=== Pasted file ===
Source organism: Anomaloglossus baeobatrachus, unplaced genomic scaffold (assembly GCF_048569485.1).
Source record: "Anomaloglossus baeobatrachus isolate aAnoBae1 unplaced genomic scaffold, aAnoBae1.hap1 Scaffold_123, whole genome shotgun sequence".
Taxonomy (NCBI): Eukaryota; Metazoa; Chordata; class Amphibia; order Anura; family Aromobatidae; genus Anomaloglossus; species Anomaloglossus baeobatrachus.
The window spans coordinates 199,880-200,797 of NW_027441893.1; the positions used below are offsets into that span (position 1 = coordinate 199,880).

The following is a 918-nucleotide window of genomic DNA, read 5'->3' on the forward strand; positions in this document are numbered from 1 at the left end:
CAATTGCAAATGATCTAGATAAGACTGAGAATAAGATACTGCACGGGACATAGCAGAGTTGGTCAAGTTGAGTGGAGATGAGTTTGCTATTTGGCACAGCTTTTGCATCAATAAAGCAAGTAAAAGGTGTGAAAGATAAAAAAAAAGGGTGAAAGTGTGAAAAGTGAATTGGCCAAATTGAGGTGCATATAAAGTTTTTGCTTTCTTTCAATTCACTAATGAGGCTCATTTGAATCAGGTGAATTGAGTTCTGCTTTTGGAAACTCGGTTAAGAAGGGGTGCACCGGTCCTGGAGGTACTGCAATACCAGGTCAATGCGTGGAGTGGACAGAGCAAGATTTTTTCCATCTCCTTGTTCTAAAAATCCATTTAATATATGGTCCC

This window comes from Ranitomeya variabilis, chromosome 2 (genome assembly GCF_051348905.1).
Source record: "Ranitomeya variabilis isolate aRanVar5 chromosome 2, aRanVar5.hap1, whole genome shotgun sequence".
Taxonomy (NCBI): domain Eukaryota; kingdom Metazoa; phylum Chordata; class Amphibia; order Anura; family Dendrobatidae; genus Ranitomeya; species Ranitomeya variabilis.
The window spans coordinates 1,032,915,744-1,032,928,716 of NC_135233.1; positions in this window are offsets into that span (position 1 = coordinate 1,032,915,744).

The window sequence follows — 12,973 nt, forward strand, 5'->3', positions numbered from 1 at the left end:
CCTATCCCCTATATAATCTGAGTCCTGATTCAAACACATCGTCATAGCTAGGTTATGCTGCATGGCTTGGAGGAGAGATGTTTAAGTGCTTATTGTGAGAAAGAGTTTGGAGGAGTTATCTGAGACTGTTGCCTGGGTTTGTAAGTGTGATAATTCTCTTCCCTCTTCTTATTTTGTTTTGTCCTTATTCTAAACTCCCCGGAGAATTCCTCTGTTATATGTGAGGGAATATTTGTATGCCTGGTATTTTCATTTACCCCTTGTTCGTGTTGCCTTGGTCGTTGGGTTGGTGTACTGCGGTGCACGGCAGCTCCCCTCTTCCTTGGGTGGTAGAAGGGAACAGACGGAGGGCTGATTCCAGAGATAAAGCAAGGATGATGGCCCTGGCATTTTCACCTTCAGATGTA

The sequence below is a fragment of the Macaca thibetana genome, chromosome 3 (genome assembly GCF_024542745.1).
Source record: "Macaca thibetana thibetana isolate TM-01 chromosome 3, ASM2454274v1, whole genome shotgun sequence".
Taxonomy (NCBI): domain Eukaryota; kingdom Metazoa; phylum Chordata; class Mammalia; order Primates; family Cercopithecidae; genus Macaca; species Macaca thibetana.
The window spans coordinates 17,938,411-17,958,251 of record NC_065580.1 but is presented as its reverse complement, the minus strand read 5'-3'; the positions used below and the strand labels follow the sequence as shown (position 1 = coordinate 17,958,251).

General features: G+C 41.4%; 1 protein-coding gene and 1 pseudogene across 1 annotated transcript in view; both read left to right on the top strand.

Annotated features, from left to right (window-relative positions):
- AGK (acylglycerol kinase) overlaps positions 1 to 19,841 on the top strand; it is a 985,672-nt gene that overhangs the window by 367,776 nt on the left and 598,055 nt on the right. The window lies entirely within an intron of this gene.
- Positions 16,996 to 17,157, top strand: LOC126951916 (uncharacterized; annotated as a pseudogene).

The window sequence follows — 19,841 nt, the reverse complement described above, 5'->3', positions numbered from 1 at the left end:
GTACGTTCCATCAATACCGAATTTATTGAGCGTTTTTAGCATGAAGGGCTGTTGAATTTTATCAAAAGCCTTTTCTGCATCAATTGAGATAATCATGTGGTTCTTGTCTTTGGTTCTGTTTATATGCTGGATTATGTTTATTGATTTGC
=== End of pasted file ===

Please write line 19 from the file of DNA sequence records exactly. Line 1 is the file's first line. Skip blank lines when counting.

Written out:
- AGK (acylglycerol kinase) overlaps positions 1 to 19,841 on the top strand; it is a 985,672-nt gene that overhangs the window by 367,776 nt on the left and 598,055 nt on the right. The window lies entirely within an intron of this gene.